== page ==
by Edward O. Wilson, Frances M. Peter
Publisher: National Academies 1988
Number of pages: 521
This book calls attention to a most urgent global problem: the rapidly accelerating loss of plant and animal species to increasing human population pressure and the demands of economic development. Biodiversity creates a systematic framework for analyzing the problem and searching for possible solutions.
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- World Resources Institute
This text includes inland wetlands (such as swamps, marshes, lakes, rivers, peatlands, and underground water habitats); coastal and near-shore marine wetlands (such as coral reefs, mangroves, seagrass beds, and estuaries); and human-made wetlands.
by John Harte - University of California Press
A widely respected ecological scientist draws on the poet's image and his own environmental research to demonstrate the many interconnections among the world's ecosystems. Harte offers a program for doing something about the world's current messes.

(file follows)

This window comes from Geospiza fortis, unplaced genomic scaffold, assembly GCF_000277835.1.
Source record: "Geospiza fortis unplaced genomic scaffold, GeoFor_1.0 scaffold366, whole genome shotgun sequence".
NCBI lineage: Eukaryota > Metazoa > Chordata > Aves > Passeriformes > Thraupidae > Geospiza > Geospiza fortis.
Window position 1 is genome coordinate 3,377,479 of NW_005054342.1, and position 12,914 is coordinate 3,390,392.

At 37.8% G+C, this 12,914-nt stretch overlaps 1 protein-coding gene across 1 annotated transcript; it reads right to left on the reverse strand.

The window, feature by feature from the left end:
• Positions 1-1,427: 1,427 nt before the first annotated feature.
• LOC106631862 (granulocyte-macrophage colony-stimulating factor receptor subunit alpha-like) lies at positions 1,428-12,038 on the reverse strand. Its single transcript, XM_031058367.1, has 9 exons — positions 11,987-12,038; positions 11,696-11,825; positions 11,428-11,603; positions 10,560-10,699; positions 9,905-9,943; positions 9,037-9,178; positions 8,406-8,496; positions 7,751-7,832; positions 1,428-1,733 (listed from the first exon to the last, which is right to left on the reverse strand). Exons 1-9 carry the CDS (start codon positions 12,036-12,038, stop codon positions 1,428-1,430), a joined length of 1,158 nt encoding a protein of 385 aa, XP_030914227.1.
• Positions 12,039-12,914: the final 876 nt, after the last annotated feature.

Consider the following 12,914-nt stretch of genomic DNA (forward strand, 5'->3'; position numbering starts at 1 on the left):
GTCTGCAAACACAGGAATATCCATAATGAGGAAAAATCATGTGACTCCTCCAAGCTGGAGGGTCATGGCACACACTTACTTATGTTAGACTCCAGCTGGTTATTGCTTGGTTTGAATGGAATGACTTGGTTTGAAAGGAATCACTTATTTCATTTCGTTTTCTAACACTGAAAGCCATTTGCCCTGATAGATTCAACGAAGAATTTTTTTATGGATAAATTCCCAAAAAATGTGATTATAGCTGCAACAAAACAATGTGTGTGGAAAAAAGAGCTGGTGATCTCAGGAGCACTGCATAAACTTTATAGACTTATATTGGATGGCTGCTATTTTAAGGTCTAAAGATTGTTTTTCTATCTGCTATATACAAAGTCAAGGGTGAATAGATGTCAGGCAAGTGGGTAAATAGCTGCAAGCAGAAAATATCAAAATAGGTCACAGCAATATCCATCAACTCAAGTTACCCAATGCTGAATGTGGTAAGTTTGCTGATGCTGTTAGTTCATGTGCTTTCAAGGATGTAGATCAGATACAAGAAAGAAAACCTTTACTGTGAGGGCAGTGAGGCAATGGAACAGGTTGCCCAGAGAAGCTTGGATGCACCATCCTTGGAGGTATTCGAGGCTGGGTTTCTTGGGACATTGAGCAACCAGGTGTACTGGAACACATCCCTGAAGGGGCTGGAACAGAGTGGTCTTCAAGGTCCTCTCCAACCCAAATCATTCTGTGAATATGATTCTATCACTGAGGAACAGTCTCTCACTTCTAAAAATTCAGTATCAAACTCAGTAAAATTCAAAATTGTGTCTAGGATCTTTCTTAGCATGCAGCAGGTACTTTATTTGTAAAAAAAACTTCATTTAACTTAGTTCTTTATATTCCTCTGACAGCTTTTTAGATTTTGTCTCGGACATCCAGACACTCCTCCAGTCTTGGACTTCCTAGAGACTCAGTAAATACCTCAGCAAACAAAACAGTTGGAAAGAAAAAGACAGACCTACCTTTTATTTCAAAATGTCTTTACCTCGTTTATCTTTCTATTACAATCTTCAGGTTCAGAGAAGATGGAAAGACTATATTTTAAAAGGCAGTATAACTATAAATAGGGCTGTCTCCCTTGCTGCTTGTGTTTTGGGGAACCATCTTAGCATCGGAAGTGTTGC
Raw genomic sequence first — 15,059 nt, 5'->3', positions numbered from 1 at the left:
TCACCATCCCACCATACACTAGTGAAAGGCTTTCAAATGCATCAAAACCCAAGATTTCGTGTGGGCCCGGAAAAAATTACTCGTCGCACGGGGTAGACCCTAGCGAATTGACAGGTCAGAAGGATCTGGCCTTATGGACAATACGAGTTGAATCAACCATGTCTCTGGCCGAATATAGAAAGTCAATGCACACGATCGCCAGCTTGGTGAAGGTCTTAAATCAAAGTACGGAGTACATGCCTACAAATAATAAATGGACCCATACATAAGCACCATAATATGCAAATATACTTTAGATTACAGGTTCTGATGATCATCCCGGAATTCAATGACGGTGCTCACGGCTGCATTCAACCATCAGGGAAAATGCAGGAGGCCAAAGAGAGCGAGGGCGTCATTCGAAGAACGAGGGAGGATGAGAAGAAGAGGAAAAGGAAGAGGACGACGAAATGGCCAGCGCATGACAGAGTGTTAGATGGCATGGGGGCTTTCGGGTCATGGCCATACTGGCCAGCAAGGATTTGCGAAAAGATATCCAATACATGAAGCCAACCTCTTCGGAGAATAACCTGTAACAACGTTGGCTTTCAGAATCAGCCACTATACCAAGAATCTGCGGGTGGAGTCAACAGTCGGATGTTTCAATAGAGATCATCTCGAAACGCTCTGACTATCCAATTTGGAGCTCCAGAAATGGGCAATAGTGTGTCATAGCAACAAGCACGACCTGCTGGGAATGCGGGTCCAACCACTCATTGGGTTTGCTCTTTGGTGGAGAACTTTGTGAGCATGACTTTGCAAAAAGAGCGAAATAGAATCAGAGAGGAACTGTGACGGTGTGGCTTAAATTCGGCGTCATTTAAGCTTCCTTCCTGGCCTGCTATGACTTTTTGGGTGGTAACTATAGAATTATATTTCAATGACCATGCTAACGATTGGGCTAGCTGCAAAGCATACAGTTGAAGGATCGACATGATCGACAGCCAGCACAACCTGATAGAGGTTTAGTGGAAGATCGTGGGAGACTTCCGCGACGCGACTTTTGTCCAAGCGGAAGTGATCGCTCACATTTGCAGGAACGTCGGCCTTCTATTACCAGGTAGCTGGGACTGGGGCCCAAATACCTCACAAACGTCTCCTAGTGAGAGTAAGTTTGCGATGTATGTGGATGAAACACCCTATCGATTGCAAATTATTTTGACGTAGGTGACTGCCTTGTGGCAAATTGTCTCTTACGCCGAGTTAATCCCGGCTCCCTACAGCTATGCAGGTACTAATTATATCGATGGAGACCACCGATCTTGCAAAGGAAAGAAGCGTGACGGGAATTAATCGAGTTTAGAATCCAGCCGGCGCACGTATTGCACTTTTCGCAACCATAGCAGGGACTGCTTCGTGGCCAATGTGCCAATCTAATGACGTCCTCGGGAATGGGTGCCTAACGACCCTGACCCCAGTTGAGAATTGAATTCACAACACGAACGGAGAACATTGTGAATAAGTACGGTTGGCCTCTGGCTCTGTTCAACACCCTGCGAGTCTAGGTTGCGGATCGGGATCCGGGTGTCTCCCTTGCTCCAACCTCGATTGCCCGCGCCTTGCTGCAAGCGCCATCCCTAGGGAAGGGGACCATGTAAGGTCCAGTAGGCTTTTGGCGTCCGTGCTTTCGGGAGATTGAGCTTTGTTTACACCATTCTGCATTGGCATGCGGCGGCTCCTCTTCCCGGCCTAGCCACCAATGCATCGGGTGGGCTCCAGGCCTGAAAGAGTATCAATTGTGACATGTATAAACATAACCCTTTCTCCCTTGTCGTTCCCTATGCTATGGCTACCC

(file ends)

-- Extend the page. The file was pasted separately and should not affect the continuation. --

by Peter Moyle, et al. - The MarineBio Conservation Society
Written for an introductory course on wildlife conservation. These chapters provide an introduction to the history of wildlife in North America, biodiversity, natural selection, conservation biology, ecology, conservation legislation, etc.
by Michael C. Tobias, Jane G. Morrison - Dancing Star Foundation
An expansive analysis of ecological trends of the first decade of the 21st century, using New Zealand as an important paradigm for positive global change. This is an exploration of the many issues impacting the local, regional and global ecosystems.